In February 1992, as a transition from the Soviet command model, Russia adopted the current “underground resources law” that introduces a licensing regime. Under this law, the government owns all of the country’s oil, gas and minerals, and licenses third parties (including state-owned Russian and foreign companies) to explore and produce them in return for payment of a fee to participate plus royalties, taxes and duties. The underground resources law does not prohibit foreign participation in tenders or auctions for licenses, but it contemplates that foreign investors may be excluded by other laws, such as the laws governing the maritime continental shelf or national security, or even local laws. Licenses can be transferred to related parties under limited conditions, but they cannot be sold or used as collateral to secure debt. By law, licenses are not property and are not protected, for example, from changes in the tax laws.
Russian domestic oil consumption continued to fall into the mid-1990s as did Russian oil exports. Some of the decline in exports was due to Russia’s changing commercial relations with former socialist nations that had not paid for oil in convertible currency in Soviet times. Without a stable, transparent legal regime, it was argued, Russia would not be able to attract the investment needed to jump start production, much less to develop new prospects in remote and technically difficult areas, such as offshore Sakhalin Island. As a result, various experts, both Russian and foreign, joined with the oil companies in advocating that Russia adopt a new regime based on production sharing agreements.
A production sharing agreement — or “PSA”— is essentially an agreement between the government and an investor under which the investor agrees to risk its money to explore and develop a prospective field, and if “commercial” (i.e., enough) oil or gas is found, then the produced petroleum is shared between the government and the investor according to an agreed formula. Usually, a PSA provides that the first amounts produced (sometimes called “cost oil”) are allocated to the investor to cover its costs. The balance, or “profit oil,” is what is shared.
While debate about a PSA law dragged on and Russian companies snapped up licenses, Russia eventually signed three ad hoc PSAs with international oil companies: the Sakhalin I project in June 1995, the Sakhalin II project in June 1994 (but which came into force after Sakhalin I) and the Kharyaga project in northeastern Siberia in December 1995. Not surprisingly, all of these PSAs concerned expensive and technically difficult projects outside the original western Siberian oil district. President Yeltsin signed the new PSA law in late December 1995, a few days after the Kharyaga PSA was signed and before any of them had come into force.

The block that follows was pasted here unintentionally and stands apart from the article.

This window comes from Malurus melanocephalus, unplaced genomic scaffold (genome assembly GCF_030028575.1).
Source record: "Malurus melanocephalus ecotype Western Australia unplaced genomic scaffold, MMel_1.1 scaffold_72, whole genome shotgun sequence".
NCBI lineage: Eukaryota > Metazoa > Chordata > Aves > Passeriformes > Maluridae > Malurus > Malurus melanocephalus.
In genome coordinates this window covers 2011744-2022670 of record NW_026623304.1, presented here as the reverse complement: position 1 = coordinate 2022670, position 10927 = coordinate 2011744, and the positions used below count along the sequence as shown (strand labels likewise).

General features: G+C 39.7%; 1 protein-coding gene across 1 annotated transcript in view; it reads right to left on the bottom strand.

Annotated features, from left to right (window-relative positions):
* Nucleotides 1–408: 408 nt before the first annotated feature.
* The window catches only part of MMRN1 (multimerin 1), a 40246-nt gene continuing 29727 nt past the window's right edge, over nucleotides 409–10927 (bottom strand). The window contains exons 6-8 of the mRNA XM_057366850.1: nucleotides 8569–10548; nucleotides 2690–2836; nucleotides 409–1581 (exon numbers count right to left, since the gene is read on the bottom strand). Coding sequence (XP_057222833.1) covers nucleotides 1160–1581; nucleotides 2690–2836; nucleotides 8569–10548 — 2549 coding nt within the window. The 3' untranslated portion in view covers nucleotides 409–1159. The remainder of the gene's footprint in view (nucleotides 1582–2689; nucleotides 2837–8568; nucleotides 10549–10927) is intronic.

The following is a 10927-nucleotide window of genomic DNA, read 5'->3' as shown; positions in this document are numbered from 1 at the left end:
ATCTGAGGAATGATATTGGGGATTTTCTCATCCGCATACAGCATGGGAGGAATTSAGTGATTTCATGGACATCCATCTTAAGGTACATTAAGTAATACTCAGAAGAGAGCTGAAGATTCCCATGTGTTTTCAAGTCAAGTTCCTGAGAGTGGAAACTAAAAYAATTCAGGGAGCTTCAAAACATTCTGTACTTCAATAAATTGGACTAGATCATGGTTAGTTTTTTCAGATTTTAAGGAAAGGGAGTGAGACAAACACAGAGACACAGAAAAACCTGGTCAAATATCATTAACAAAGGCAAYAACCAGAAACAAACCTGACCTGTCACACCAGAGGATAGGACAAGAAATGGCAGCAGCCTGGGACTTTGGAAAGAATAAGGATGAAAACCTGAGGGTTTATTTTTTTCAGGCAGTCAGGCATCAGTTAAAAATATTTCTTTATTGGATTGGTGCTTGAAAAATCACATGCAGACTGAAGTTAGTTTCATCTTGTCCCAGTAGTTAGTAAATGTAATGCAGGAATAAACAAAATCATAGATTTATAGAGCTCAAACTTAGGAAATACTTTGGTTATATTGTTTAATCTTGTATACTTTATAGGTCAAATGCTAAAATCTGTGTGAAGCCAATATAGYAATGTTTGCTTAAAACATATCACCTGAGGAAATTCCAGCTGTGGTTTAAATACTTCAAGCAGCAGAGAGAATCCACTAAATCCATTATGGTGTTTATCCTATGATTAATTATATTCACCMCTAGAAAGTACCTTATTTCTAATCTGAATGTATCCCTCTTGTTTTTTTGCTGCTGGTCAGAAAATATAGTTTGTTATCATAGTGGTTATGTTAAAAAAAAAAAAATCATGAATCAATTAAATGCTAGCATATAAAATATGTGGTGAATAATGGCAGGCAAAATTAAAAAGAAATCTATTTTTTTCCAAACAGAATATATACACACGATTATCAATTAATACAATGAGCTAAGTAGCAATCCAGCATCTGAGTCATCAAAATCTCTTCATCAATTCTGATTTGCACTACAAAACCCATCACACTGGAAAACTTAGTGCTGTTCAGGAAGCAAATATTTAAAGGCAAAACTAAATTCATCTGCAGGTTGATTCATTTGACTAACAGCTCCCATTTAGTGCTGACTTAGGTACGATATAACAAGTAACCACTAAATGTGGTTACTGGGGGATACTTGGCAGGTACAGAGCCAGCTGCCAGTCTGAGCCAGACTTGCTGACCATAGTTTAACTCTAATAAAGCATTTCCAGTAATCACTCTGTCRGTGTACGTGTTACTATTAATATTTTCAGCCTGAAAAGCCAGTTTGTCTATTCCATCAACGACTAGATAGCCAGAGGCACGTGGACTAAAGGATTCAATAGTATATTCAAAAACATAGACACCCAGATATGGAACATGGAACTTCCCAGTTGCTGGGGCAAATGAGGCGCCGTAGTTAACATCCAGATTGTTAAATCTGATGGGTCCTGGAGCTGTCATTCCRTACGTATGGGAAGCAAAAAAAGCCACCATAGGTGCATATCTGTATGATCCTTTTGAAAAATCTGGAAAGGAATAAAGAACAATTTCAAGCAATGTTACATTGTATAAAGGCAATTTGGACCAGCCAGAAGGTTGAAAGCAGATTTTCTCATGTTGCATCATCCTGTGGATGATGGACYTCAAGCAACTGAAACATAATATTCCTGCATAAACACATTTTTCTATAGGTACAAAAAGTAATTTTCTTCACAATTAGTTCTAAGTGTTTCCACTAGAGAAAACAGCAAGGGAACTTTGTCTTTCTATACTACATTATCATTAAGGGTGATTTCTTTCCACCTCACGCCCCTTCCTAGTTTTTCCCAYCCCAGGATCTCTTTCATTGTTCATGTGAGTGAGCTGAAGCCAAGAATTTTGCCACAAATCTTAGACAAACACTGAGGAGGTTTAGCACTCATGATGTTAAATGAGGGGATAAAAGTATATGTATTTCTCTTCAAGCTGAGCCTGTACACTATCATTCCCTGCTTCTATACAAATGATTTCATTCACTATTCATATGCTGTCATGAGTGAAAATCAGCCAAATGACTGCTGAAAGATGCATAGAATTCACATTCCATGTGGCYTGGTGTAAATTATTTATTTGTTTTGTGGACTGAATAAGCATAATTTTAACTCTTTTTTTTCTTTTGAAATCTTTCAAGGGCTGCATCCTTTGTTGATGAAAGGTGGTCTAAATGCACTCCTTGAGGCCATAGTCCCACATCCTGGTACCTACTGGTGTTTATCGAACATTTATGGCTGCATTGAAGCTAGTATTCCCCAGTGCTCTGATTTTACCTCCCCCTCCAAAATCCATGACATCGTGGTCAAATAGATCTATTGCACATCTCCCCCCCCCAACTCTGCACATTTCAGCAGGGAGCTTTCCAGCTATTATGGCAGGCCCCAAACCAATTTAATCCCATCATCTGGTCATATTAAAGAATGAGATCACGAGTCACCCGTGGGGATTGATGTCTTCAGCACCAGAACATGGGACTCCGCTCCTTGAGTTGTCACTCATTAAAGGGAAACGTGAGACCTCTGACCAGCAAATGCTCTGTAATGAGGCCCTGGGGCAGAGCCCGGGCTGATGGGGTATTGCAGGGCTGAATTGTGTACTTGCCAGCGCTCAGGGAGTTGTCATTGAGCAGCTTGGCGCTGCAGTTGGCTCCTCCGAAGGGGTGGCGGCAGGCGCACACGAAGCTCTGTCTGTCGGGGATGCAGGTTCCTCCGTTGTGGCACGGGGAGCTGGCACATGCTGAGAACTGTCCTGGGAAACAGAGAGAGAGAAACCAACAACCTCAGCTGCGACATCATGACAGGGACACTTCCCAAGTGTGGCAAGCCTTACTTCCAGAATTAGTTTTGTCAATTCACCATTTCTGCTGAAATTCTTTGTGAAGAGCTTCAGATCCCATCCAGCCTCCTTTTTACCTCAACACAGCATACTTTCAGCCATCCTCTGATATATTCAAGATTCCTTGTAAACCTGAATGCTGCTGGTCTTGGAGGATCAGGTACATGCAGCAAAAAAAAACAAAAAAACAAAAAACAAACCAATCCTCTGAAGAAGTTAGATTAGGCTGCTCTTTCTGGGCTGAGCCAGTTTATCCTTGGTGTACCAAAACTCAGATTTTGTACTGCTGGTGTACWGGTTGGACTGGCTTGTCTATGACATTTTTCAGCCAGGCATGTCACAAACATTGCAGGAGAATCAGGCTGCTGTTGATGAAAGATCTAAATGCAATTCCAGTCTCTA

Far from accelerating the pace of foreign investment in the Russian oil sector, the new PSA law arguably slowed it, as oil companies complained that the new law was inconsistent with the tax code and lacked other provisions needed to secure the economics of PSA projects. The oil companies withheld investment in the hope that the PSA law would be amended. The PSAs for Sakhalin I and II (which came into force in mid-1996) and Kharyaga (which came into force in early 1999) were negotiated directly with the Russian government before the new law was written, and were thus “grandfathered,” or protected from later changes in taxation and other economic parameter.
Other projects did not have the option of copying the PSAs for these three projects since their agreements had to be governed by the new law. Calls to revise the new law were countered by opponents, including domestic Russian majors such as Yukos, that lobbied against the PSA law on the ground that it unfairly favored foreign investors over Russian oil producers. Gradually the opponents prevailed. The PSA law was amended in 2003 to limit PSAs to a short list of fields approved by the Russian parliament, or Duma — and only where a licensing auction for the same field had already failed.
Russian production and exports of crude oil have increased significantly since the passage of the PSA law in 1995, despite the fact that not a single PSA has been entered into since its passage.
There are several reasons for this increase. One is skyrocketing oil prices. However, foreign investment in the form of portfolio and debt investment in Russian oil companies as well as mergers and joint ventures with Russian companies have also played an important role.